In the interim, we can pursue good public policy. It won't get you jack with the constituent power in the black population; they have their shtick and their agendas and intelligent policy will more often than not place you at logger heads with them. That's too bad, but what is obligatory is not to please those characters, but to improve the quality of life in the neighborhoods in whose interest they fancy they speak (within the limits set by an understanding of what is the appropriate ambit of state power).

Redwald taking your paragraphs one at a time,

1. On economics, good tax and health care policy (among others) would be helpful to large segments of whites, African Americans, Latinos, whatever. On policy, the key is having policies that produce real life benefits and that are in tune with important ideas of right and wrong.

2. Assuming that "mealy-mouthed multicultural drivel" was a response to something we were talking about and not a random expectoration, the only thing I found it to be a relevant reply to was the suggestion to incorporate African American historical experiences into conservative rhetoric on the basis of truth. That isn't multicultural drivel - or at least there is no reason to expect that the two things are synonymous.

3. "taught 50 years of grievance," Perhaps conservative political failure explains part but not all of the failure of conservatives to make more inroads. I don't mean Goldwater's vote in 1964. I mean the failure to make a persistent well-articulated case in the present and recent past.

4. On Latinos and family values: Sure, I would include appeals to shared social policy concerns, would lead with how economic policy could raise living standards. Best of all would be policies that could combine the two. But I think it is important to have a broad agenda and to have answers to lots of different questions of public policy.

AD, I don't think that focusing on winning over John Conyers or somebody is the way to go or the only way to make gains. The arguments will, at first, have to be primarily carried by people outside and dissenting from the current African American political leadership - though making use of forums that organizations like the Urban League or whatever make available to those who might disagree with the policy preferences of their leaderships as well as media. That will be one of the most unpleasant parts of any strategy that isn't based on moving left. It will mean appealing to suspicious audiences and arguing against people who have more credibility with that constituency. So it will be important to be able to explain real world policy benefits and agreement on principles and have a thick skin. Maybe not alot of people will be won over right away, but the long-tem goal would be to make Republican politics familiar and legitimate so that considering or even supporting Republican candidates no longer seems eccentric and the assumption that the Democrats is the natural home of African Americans (and that the Republicans are either hostile or indifferent) is a given with less of the African American community.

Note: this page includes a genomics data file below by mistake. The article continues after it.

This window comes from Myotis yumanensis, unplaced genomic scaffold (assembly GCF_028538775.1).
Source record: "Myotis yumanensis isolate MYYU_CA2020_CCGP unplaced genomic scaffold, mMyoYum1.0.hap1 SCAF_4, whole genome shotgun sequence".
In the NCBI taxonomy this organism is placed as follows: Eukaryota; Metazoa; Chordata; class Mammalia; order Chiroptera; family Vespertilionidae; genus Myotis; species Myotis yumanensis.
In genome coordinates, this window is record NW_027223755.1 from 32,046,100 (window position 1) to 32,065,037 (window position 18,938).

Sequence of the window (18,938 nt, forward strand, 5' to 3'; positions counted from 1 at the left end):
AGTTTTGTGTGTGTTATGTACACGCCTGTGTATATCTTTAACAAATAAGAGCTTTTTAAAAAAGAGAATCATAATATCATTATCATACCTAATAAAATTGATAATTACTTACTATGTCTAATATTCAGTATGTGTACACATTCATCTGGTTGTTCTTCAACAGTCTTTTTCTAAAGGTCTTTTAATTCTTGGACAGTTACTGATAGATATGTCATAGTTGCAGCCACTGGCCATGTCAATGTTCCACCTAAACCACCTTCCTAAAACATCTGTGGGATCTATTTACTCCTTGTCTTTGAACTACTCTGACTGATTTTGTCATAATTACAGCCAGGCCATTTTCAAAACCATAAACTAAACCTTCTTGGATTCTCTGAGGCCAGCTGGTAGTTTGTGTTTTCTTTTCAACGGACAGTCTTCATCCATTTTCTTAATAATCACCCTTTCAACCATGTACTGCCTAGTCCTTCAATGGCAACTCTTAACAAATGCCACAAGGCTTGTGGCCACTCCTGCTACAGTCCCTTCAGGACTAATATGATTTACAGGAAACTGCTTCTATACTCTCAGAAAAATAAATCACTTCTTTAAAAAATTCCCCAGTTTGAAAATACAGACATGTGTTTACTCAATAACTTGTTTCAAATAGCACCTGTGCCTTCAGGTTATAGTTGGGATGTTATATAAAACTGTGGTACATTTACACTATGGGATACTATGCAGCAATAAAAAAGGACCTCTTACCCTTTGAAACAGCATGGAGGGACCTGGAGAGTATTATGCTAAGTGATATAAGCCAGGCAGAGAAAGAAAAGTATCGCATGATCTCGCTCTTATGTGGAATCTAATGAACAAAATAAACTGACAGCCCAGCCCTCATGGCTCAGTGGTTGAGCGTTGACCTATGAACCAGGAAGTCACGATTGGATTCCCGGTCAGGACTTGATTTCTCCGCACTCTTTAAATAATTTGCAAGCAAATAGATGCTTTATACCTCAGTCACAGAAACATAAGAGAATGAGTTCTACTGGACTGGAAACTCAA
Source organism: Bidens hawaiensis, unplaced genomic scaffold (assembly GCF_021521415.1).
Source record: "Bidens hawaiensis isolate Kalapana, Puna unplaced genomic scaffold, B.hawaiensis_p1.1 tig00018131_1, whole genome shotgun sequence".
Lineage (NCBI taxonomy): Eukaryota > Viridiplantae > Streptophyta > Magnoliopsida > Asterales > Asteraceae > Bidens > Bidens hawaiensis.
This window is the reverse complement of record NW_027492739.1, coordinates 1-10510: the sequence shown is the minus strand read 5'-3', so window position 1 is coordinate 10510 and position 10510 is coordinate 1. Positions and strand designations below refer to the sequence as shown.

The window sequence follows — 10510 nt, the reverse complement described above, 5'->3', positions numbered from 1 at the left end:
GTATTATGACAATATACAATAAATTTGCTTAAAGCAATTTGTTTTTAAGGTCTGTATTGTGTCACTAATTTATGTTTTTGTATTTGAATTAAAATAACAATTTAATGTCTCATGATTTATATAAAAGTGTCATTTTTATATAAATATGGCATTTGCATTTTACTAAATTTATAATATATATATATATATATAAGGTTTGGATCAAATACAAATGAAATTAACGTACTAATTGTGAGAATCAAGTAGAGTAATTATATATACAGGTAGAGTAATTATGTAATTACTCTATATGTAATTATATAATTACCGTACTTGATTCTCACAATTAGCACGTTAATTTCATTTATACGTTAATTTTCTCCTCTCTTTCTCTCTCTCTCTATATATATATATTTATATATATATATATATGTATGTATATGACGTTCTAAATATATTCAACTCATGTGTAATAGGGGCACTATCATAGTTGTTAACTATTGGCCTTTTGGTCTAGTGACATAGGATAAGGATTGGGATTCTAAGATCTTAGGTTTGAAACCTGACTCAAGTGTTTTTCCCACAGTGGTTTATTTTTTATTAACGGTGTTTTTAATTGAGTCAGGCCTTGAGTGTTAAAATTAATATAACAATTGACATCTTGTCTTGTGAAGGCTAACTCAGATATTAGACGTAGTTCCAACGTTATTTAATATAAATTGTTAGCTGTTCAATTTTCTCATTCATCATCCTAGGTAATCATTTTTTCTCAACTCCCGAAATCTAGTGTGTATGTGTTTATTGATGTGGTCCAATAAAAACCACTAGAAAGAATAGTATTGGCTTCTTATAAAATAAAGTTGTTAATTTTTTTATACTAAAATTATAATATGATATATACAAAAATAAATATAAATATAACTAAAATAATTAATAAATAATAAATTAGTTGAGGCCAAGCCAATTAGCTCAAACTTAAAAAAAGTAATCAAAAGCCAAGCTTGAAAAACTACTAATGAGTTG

Whose talking about Conyers? Detroit's a pit and it is rude to the rest of the black elite to suggest Conyers is their exemplar.

Time and money and effort spent doing 'x' is time and money and effort not spent doing 'y'. There are trade-offs. The implication of your verbiage is that there is some sort of categorical imperative to do 'x' without regard to practical effects. Instead of another round of prolix repetition, why not ask yourself why you think that is the case, then get back to us with a concise elaboration of your understanding of that normative question.

AD, if it makes you feel better, pick any number of prominent African American political leaders. Some will be more moderate and open to right-leaning policies than others. Some, especially on the local level might even be willing to ally with Republicans and conservarvatives for various reasons, in ways that would not require major concessions of principle by conservatives. That should be welcomed and cultivated, but in the end, initial progress won't come from deal cutting with political elites.

Resources are limited but not fixed in advance and resourcing both GOTV with already right-leaning groups and making a major effort with African Americans (which will often include the time and effort of Republican operatives and conservative writers and thinkers) among other groups is not a contradiction and would not represent a one-for-one trade off of votes with other groups. To the extent that an improved effort among African Americans might be linked to improvements in rhetoric, fundraising technique and political organization there might be little or no trade off at all. in the long run As for practical effects, even an increase to 20% (not an ultimate goal) among the African American vote could make the difference in several electoral contexts. It isn't impossible, though not easy. Mitch Daniels won 20% of the African American vote under what should have been very adverse circumstances given the national environment, and without seemingly doing worse among right-leaning groups or moving left.

Pete, you are suggesting we cast a big net to as a "lowest common denominator" approach. Well and good, but don't expect to peal off any blacks that way. You'll get a few at the margins, but those are likely the ones for whom some other status (e.g., Christian) is more important that "blackness." Good luck with that.

The rest of what you say hardly refutes what I've been saying. I'll be switching to other threads now.

You said that before, and it is fundamentally unresponsive.